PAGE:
The Catholic church has lost a landmark case over its controversial use of the deaths of paedophile priests to thwart survivors’ attempts at justice.

The high court on Wednesday delivered a significant blow to the church’s use of permanent stays in historical abuse matters, where it has sought to argue that delay, the death of perpetrators, and the loss of records render it unable to receive a fair trial.

Earlier this year, a Guardian investigation found that the church was now routinely using permanent stays in cases where perpetrators have died, either to defeat active claims before the courts or to low-ball survivors in settlement negotiations.

The tactic is causing profound harm to an already vulnerable group.

Critics say it is also immoral, given the church’s own role in delaying justice for decades, which included hiding abuse complaints from law enforcement and destroying or deliberately not keeping records.

Survivor groups argue the approach is at odds with the intent of Australian parliaments, which all removed time limits on bringing civil claims in recognition of the significant barriers to survivors coming forward.

One survivor, known as GLJ, whose case for compensation was permanently stayed, asked the high court to intervene and allow her case to proceed. GLJ alleges she was abused as a 14-year-old by Lismore priest Father Clarence Anderson.

Anderson died in 1996, well before GLJ’s complaint, and the Lismore diocese argued it was put in an unfair position, unable to properly investigate the allegation or mount a defence. The church says it was left “utterly in the dark” on whether the abuse occurred.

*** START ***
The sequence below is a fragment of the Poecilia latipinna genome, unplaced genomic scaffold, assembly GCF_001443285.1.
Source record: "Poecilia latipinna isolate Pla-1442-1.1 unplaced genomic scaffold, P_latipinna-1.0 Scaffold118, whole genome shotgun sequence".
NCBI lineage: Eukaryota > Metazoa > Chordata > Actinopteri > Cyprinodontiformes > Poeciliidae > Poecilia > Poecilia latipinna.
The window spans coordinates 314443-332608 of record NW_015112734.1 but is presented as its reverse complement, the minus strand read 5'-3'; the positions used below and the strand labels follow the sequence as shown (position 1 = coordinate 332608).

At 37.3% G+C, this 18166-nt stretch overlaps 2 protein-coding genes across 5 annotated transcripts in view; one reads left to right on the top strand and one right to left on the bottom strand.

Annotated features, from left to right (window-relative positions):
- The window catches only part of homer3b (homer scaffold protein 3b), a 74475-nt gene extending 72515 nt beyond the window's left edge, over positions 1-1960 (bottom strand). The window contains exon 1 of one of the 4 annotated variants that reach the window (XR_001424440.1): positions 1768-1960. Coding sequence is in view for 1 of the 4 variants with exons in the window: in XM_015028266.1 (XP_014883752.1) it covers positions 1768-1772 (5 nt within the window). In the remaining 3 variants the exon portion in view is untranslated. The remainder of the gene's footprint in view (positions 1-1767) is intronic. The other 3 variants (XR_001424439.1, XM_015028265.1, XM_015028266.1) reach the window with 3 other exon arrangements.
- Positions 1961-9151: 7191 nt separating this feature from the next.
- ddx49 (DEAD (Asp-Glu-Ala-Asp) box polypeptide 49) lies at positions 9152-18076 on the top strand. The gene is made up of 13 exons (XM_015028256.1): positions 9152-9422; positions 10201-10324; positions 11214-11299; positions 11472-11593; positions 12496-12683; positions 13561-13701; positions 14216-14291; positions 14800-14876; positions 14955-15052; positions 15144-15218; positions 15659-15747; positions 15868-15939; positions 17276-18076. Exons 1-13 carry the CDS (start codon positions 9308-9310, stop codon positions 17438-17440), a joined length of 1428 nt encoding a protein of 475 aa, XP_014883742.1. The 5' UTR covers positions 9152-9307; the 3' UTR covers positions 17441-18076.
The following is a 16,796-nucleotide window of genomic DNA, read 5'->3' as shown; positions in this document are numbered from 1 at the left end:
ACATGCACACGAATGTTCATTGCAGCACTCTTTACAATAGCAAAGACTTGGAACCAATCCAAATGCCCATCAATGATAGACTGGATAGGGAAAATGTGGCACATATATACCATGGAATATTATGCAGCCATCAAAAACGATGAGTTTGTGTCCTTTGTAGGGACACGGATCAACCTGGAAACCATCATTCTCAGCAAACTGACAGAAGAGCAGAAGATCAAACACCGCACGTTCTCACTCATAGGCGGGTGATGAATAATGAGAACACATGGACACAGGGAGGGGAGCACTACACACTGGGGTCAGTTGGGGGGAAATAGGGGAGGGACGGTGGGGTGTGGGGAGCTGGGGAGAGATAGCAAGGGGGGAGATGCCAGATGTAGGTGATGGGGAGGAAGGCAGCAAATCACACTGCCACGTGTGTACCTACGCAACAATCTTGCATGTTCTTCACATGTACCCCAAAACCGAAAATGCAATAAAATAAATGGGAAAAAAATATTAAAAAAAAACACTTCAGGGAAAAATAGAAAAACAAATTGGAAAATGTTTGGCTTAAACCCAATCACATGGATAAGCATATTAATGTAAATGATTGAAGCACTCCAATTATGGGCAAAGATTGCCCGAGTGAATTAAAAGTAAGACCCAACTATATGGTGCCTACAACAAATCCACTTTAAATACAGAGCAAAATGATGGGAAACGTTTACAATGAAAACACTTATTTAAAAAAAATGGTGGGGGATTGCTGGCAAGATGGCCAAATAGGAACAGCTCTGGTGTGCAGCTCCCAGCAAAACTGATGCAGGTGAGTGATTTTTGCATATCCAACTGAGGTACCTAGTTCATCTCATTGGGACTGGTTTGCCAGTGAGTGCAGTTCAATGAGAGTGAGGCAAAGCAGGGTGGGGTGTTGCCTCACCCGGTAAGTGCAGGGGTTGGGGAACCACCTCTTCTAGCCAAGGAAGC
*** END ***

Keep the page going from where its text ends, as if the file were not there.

But GLJ’s lawyers say the church had held evidence about his abuse of other children from 1971, the year of his defrocking, and had ample opportunity to investigate his conduct more broadly in the 25 years prior to his death. Instead, it did nothing, her lawyers say.

The high court on Wednesday ruled in GLJ’s favour, saying permanent stays should only be granted in “exceptional” cases.

In their decision, chief justice Susan Kiefel and justices Stephen Gageler and Jayne Jagot said any other use of stays would bring the administration of justice into disrepute.

“If a court refuses to exercise its jurisdiction to hear and decide cases in other than exceptional circumstances and as a last resort to protect the administration of justice through the operation of the adversarial system, that refusal itself will both work injustice and bring the administration of justice into disrepute,” they wrote.

The judges also said reforms removing time limits on survivors’ claims had changed the legal context.